The Denver Broncos are hiring former New Orleans Saints head coach Sean Payton to fulfill the same role. With one order of business complete, leadership may now turn its attention to building a roster fit to compete not only in the AFC West, but the NFL, as a whole.
Denver has roughly $12 million in salary cap space, according to Spotrac.com. It can build a larger war chest with a few moves: cutting defensive back Ronald Darby and interior offensive lineman Graham Glasgow. Those moves will result in roughly $20.6 million in salary cap savings.
Payton's primary task has to be diagnosing and correcting the offense. How will they fix Russell Wilson?
The veteran quarterback faced the lowest pressure rate (36.1%) since 2012, according to TruMedia. However, he was sacked on 27.0% of his pressures -- the highest rate since that same 2012 campaign. With just a 13.0% play-action rate, the Broncos confined Wilson to the pocket and he was seeing teams drop seven-plus defenders into coverage more often. On those plays, he had a -0.09 EPA per dropback -- the first time in his career he has posted a negative figure in that area.
Wilson is a shorter quarterback (5-foot-11) so he benefits by moving and creating his own pass windows. Denver should benefit by the return of a healthy Javonte Williams at running back and KJ Hamler at wide receiver, in addition to getting Wilson out of the pocket a bit more. During Payton's tenure in New Orleans, he ran play-action on just 6.6% of his dropbacks. Was that a byproduct of having a less mobile Drew Brees at quarterback, and will he be willing to adapt with Wilson?
It would make sense for the Broncos to retain offensive guard Dalton Risner. Spotrac projects his market value at $9.5 million. If they could sign a veteran quarterback, such as Jacoby Brissett, to hold Wilson accountable then it could be in everyone's best interests. Wilson had Geno Smith by his side in Seattle those last three seasons.
Beyond those two offensive moves, focus turns to the defense. Although the unit stacks up well in regards to yards and points allowed, it is a roster that requires attention at all three levels. The Broncos will need to shop in that second tier of defensive free agents, like cornerback Eli Apple, unless defensive tackle David Onyemata would take a little less to join his former coach in the shadows of the Rocky Mountains.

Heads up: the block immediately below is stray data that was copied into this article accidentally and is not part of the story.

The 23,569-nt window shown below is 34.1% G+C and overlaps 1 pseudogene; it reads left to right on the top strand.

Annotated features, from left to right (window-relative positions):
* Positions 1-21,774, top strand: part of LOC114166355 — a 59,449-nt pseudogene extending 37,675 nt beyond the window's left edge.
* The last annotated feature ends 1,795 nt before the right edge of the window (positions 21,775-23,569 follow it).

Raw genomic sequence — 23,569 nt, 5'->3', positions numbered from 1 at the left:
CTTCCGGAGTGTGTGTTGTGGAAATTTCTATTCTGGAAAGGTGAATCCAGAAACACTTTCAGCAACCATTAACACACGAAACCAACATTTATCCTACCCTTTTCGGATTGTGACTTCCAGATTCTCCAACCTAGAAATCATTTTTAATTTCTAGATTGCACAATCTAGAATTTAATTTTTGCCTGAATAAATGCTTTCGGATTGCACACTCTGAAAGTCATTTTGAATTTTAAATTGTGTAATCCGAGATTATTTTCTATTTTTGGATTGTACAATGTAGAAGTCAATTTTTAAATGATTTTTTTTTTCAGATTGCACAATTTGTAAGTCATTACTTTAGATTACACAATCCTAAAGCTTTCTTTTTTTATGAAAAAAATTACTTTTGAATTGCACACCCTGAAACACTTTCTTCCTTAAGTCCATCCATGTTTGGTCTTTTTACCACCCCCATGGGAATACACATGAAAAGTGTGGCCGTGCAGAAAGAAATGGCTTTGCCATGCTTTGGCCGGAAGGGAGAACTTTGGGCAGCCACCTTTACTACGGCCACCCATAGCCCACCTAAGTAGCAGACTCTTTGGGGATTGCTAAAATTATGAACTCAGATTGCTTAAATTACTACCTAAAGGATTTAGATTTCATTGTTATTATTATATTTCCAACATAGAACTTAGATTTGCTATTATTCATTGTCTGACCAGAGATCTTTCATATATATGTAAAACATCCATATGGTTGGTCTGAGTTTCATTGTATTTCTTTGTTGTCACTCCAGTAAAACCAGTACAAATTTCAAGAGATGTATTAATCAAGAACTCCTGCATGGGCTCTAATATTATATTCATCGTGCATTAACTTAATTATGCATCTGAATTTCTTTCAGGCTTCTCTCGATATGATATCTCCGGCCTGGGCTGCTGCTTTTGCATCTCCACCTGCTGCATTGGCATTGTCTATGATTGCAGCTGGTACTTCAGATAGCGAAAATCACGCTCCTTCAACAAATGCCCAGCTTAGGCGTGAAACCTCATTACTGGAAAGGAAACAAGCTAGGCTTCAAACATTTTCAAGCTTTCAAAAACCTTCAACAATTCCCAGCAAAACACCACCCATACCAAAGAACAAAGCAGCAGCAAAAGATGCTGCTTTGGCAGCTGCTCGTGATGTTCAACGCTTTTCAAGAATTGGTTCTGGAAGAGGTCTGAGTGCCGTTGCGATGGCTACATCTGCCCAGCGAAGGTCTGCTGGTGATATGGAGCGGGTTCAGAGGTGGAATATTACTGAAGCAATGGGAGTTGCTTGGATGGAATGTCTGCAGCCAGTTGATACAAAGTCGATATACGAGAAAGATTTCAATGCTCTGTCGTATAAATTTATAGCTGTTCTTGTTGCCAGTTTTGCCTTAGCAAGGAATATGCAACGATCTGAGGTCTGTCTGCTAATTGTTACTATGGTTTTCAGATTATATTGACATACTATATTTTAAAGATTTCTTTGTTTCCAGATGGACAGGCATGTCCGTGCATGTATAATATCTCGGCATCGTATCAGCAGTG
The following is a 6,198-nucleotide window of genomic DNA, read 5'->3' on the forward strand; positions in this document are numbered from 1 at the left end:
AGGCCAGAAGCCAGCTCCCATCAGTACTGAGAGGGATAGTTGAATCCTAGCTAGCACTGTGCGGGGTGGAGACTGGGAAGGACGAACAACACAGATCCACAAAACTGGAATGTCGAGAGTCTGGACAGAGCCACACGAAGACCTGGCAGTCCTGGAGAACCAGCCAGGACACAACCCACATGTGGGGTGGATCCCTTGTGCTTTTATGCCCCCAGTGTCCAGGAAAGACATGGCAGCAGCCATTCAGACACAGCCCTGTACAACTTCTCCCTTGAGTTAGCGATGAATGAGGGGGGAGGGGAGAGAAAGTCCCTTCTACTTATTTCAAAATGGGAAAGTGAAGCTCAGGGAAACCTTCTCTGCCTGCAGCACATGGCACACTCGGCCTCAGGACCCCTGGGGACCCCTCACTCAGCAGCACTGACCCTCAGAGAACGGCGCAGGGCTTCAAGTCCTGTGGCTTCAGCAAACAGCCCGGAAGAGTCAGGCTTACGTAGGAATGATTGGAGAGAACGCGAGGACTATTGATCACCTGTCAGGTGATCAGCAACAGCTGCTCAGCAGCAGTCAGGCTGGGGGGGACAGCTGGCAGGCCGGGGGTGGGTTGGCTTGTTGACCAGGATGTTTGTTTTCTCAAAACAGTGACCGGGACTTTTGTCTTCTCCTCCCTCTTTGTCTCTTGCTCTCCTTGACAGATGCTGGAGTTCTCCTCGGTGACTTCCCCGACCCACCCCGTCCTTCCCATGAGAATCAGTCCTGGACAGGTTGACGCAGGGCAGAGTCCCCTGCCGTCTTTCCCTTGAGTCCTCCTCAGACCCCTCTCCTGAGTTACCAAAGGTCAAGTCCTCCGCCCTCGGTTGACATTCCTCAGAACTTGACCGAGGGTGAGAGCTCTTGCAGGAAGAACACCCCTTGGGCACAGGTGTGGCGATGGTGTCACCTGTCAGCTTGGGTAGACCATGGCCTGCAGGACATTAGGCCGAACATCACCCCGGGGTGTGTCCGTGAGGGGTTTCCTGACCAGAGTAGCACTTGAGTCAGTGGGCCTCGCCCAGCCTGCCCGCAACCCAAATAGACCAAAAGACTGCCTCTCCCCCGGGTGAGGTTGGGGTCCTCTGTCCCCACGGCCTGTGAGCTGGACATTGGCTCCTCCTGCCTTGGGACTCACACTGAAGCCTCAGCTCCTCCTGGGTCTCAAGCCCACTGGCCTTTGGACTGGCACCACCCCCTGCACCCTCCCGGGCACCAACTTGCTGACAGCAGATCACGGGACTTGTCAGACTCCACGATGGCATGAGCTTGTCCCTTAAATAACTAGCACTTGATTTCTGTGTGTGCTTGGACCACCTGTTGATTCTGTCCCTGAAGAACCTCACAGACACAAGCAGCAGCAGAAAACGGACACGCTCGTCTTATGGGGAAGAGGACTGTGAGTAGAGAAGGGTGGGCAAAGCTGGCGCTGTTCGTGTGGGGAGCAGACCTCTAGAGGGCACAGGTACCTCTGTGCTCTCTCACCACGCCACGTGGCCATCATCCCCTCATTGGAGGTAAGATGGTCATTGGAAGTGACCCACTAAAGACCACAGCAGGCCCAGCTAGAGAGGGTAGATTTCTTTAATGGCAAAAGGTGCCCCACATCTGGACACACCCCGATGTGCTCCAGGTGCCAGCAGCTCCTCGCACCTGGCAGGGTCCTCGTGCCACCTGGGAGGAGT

Denver's resources to further address the defensive line have been depleted through trades for Payton and Wilson. It is left with back-to-back picks in the third round and one selection in each of the fourth and fifth rounds. It is impossible to plan on taking particular positions that late in the draft because it is all dependent upon how the board falls. However, here is one scenario that could theoretically play out for the AFC West franchise:
- Byron Young, DL, Alabama
- Henry To'oTo'o, LB, Alabama
Young would be the latest Alabama interior defender to not star for the Crimson Tide, but be taken on Day 2 of the NFL Draft. Those players do not fill the stat sheet but fulfill their roles at a high level. Dre'Mont Jones is scheduled to become a free agent and Shelby Harris was part of the trade for Wilson the prior year.
The addition of To'oTo'o is strictly to find a long-term contributor at that position. Josey Jewell has missed 18 games over the past two seasons. There is no harm in adding two former Crimson Tide players considering the program generally ranks highly in run defense.
- Daniel Scott, S, California
Scott is just a savvy player with good range. He slides in alongside Justin Simmons on the backside of that secondary. The late-round defensive backs finding success have been those that understand what the offense is trying to do against them and have the skill to communicate it.
- Atonio Mafi, OL, UCLA
At this stage in the draft, the objective is to find role players who could serve as spot starters down the line. Mafi is an attempt to find that along the interior offensive line.
The 2023 NFL Draft will be held April 27-29 in Kansas City, Missouri.